3rd: Greece

Vision of the Great Image—Daniel 2
Thighs of Bronze

Then, said Daniel, “after you shall arise… another, a third kingdom of bronze” (Dan. 2:39b), represented by the thighs of brass or bronze. This “bronze” power was Greece, begun by Alexander the conqueror.

The Greeks ruled from 331 BC until about 168 BC, when they were defeated by the rising “iron” monarchy of Rome.

Marble head of Alexander the Great

Four Beasts—Daniel 7
Four Headed & Winged Leopard

Then came the conquerer Alexander the Great, represented in Daniel’s vision by a winged leopard. “After this I looked, and there was another, like a leopard, which had on its back four wings of a bird. The beast alsohad four heads, and dominion was given to it” (Dan. 7:6).

Why a leopard with wings? Wings suggest speed, and Alexander worked swiftly. Beginning from almost nothing, Alexander united contentious Greece and went on to conquer Persia in twelve lightning years. Before his 33rd birthday he was the holder of an empire extending from Greece to the Indus River.

Stone relief of a battle scene of Alexander the great from a sarcophagus.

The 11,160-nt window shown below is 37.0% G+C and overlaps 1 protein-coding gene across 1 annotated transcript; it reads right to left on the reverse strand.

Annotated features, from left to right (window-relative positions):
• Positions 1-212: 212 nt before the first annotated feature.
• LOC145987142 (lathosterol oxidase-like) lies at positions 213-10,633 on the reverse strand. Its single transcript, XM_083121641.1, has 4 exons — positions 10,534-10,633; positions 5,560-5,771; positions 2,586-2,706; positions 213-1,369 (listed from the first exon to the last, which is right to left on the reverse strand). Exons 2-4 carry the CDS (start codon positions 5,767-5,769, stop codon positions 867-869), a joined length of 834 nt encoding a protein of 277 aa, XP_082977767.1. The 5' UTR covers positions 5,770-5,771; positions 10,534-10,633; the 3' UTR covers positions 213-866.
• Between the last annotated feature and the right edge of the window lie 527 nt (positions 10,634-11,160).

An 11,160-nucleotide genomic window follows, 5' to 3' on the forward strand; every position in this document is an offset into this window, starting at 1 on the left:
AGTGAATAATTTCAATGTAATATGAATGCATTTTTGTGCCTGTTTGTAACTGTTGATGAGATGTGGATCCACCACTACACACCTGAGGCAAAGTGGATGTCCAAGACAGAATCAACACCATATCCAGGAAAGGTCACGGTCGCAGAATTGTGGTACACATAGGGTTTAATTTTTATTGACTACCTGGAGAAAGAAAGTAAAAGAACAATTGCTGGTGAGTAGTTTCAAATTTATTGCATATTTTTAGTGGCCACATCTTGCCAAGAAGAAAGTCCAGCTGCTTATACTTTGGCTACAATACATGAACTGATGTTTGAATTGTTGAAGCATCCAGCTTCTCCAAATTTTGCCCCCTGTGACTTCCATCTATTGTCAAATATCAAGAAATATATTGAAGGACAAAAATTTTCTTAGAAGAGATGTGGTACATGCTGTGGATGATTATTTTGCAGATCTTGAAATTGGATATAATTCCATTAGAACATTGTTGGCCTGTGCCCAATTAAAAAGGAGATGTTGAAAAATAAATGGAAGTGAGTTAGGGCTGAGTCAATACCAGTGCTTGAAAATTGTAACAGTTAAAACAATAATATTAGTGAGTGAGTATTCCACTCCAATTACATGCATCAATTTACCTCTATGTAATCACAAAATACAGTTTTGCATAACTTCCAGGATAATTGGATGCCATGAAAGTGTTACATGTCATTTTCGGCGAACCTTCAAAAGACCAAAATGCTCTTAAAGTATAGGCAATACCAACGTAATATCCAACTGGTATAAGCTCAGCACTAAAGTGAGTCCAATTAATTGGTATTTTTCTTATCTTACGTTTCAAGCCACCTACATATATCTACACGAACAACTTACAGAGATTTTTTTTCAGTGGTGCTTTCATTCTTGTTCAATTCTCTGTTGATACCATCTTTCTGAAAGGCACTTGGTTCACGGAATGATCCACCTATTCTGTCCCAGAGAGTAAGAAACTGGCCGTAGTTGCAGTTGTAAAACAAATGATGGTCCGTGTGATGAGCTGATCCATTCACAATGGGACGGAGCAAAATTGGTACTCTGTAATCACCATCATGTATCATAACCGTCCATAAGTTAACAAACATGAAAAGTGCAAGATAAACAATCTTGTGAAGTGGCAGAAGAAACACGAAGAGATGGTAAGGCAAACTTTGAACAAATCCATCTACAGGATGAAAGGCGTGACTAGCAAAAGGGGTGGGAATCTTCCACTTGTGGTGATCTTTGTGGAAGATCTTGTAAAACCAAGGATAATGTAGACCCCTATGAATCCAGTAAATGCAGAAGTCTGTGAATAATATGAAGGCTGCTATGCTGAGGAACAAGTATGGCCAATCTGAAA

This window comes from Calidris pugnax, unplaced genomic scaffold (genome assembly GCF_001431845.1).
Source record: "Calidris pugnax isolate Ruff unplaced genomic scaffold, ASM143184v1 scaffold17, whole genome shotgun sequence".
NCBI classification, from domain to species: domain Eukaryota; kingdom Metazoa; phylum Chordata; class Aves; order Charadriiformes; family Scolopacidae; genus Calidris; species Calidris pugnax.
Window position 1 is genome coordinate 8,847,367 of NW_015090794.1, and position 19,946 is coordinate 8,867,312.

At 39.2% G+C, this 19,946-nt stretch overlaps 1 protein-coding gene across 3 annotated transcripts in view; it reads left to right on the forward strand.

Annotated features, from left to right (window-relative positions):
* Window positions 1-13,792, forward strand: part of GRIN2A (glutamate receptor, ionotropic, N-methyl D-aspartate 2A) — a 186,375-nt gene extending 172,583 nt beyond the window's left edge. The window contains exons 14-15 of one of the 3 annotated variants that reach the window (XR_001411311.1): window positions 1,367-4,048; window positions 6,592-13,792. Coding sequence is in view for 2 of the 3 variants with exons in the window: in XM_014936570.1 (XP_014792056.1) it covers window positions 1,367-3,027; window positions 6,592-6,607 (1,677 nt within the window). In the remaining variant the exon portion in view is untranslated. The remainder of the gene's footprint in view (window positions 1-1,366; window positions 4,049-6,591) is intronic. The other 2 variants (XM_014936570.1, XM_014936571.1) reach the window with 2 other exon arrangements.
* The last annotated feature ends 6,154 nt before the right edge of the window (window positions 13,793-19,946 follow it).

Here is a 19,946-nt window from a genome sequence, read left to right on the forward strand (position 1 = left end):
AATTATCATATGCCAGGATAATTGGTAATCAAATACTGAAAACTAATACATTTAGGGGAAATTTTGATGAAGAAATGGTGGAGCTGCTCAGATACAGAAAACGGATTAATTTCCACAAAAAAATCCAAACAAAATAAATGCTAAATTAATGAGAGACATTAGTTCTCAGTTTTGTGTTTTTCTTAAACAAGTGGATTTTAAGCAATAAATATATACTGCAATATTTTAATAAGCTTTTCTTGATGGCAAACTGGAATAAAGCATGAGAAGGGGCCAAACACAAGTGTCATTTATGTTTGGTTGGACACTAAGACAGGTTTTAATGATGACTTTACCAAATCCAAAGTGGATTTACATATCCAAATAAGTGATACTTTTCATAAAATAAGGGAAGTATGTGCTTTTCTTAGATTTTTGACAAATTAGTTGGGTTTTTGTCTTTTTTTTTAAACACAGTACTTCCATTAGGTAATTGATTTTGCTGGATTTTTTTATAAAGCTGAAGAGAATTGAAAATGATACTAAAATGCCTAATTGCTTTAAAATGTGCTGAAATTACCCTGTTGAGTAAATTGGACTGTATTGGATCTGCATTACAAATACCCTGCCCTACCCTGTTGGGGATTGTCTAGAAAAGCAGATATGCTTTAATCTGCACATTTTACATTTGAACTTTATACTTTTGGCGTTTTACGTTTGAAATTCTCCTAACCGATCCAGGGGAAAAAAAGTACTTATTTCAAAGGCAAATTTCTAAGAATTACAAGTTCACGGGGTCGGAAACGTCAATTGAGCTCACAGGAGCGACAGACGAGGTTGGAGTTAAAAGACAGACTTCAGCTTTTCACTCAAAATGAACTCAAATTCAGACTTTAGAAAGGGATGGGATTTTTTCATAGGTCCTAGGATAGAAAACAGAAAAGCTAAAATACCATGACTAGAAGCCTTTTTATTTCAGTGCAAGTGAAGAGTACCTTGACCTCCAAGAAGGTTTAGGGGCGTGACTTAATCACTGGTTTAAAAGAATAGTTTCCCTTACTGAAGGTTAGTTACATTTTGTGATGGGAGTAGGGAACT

Image of the god-king. After Alexander’s death, Greek coins appeared with Alexander wearing the ram’s horn and
a diadem of a god.

There is another detail in Daniel’s prophetic picture, also true to reality: This leopard had four heads. Why? When Alexander died, his four generals each took a portion of the empire. Cassander took Macedonia and Greece; Lysimachus took Thrace and much of Asia Minor; Ptolemy took Egypt, Cyrenaica and Palestine; and Syria and the easts lands went to Seleucus. This detail was also included in another prophecy in Daniel, which compared Alexander to a “broken horn,” and four horns would stand up in its place, even stating that the four horns represented the four kingdoms to come from the one, “but not with its power (not among his posterity)” (see Daniel 11:4, 8:20-22).